The White House, in its veto threat, said the legislation would effectively eliminate funding for three years for a program that “supports critical investments such as tobacco use reduction and programs to reduce health-care-associated infections and the national burden of chronic disease.”
Health and Human Services, in its breakdown of the prevention program, said that among its allocations in 2012 were $91 million for immunization, $60 million for tobacco use prevention and $146 million to support community-level efforts to reduce chronic diseases such as heart disease, cancer and diabetes.
Show commenting policy
TribLive commenting policy
You are solely responsible for your comments and by using TribLive.com you agree to our Terms of Service.
We moderate comments. Our goal is to provide substantive commentary for a general readership. By screening submissions, we provide a space where readers can share intelligent and informed commentary that enhances the quality of our news and information.
While most comments will be posted if they are on-topic and not abusive, moderating decisions are subjective. We will make them as carefully and consistently as we can. Because of the volume of reader comments, we cannot review individual moderation decisions with readers.
We value thoughtful comments representing a range of views that make their point quickly and politely. We make an effort to protect discussions from repeated comments either by the same reader or different readers.
We follow the same standards for taste as the daily newspaper. A few things we won't tolerate: personal attacks, obscenity, vulgarity, profanity (including expletives and letters followed by dashes), commercial promotion, impersonations, incoherence, proselytizing and SHOUTING. Don't include URLs to Web sites.
We do not edit comments. They are either approved or deleted. We reserve the right to edit a comment that is quoted or excerpted in an article. In this case, we may fix spelling and punctuation.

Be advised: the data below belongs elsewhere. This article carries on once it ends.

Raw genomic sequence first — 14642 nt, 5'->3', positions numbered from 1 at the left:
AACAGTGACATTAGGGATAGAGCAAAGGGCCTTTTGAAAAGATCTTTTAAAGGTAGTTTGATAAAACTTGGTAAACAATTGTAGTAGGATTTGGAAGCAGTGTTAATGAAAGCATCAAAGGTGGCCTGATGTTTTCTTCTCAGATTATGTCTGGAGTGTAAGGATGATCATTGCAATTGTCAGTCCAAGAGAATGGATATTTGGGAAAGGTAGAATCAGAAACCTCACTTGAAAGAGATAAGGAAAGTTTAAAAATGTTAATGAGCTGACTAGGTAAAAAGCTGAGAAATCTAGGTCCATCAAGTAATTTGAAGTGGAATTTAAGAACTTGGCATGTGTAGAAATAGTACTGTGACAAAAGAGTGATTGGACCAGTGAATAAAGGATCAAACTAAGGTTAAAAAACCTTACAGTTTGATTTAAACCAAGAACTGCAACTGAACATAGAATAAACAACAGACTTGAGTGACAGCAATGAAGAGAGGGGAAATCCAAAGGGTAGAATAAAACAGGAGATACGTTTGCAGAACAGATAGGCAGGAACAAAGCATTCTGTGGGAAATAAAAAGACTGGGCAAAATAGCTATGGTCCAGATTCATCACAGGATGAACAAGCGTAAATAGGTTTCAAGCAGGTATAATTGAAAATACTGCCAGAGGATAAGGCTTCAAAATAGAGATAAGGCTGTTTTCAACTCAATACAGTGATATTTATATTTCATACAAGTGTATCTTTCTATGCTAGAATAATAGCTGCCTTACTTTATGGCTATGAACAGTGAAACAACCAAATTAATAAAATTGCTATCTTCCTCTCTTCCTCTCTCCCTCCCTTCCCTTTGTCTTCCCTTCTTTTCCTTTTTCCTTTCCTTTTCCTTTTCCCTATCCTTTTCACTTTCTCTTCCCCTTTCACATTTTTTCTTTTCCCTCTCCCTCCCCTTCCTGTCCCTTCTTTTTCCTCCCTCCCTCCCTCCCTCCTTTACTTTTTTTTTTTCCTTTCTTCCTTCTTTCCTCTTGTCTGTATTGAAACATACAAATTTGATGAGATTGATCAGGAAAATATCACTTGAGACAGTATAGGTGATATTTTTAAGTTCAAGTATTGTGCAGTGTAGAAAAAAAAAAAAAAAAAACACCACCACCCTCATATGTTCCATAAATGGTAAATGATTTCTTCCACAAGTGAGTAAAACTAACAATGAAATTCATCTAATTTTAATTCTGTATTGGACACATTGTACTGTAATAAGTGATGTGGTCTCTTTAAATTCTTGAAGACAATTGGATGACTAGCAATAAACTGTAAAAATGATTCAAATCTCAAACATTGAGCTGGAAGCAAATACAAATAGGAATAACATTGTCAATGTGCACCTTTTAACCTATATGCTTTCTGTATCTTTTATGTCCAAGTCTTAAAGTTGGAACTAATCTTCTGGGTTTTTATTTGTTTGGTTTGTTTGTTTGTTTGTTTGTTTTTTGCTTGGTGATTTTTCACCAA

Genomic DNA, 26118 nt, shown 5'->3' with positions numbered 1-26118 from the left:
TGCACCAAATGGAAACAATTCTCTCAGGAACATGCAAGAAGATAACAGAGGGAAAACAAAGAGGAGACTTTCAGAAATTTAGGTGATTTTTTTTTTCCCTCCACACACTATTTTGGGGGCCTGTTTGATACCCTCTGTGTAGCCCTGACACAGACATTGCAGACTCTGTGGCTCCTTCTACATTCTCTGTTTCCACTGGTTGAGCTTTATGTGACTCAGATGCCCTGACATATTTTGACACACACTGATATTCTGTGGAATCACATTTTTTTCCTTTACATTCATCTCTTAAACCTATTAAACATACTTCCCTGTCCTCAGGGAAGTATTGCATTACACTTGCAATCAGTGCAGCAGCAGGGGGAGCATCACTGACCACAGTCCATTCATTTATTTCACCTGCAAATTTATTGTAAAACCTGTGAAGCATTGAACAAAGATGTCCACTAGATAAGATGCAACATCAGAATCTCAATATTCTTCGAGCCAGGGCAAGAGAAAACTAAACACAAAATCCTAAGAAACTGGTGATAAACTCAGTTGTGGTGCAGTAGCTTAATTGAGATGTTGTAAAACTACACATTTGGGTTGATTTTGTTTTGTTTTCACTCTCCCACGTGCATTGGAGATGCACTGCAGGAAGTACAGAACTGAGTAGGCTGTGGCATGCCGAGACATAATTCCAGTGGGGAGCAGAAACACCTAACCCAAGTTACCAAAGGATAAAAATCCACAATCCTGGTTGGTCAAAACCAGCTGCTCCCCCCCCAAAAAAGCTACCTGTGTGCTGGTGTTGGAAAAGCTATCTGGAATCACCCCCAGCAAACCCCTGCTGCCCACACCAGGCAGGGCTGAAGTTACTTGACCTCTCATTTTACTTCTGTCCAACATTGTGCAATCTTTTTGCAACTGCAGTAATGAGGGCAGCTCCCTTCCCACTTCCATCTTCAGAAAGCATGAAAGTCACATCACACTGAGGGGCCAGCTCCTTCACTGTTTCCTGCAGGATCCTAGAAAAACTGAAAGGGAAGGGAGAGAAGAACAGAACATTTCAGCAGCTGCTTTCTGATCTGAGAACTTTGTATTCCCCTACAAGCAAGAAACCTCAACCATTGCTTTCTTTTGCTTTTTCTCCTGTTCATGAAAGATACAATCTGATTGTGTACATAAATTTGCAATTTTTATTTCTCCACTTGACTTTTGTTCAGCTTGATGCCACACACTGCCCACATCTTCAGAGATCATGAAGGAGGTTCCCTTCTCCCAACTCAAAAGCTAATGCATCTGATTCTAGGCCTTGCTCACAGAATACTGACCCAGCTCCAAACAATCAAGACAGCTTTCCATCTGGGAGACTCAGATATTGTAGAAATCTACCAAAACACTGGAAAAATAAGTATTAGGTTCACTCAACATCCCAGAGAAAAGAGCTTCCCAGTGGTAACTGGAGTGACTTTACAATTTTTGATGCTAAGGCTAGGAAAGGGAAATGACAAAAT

We welcome strong opinions and criticism of our work, but we don't want comments to become bogged down with discussions of our policies and we will moderate accordingly.
We appreciate it when readers and people quoted in articles or blog posts point out errors of fact or emphasis and will investigate all assertions. But these suggestions should be sent via e-mail. To avoid distracting other readers, we won't publish comments that suggest a correction. Instead, corrections will be made in a blog post or in an article.
- Ferguson slaying of Brown reconstructed in county autopsy
- Man caught jumping White House fence
- Coast Guard to seek billions to protect Arctic interests
- 4 private security guards convicted
- Security at Capitol questioned
- Biden’s son Hunter under no bar review after Navy Reserve discharge for cocaine use
- Coburn’s final ‘Wastebook’ tallies $25B in what he considers ‘pork’
- Social Security recipients to get increase in benefits
- Academic scandal at University of North Carolina bigger than previously reported
- 8 arrested in post-game riots in Morgantown
- Personal use of Secret Service agents on staffer’s behalf draws investigaton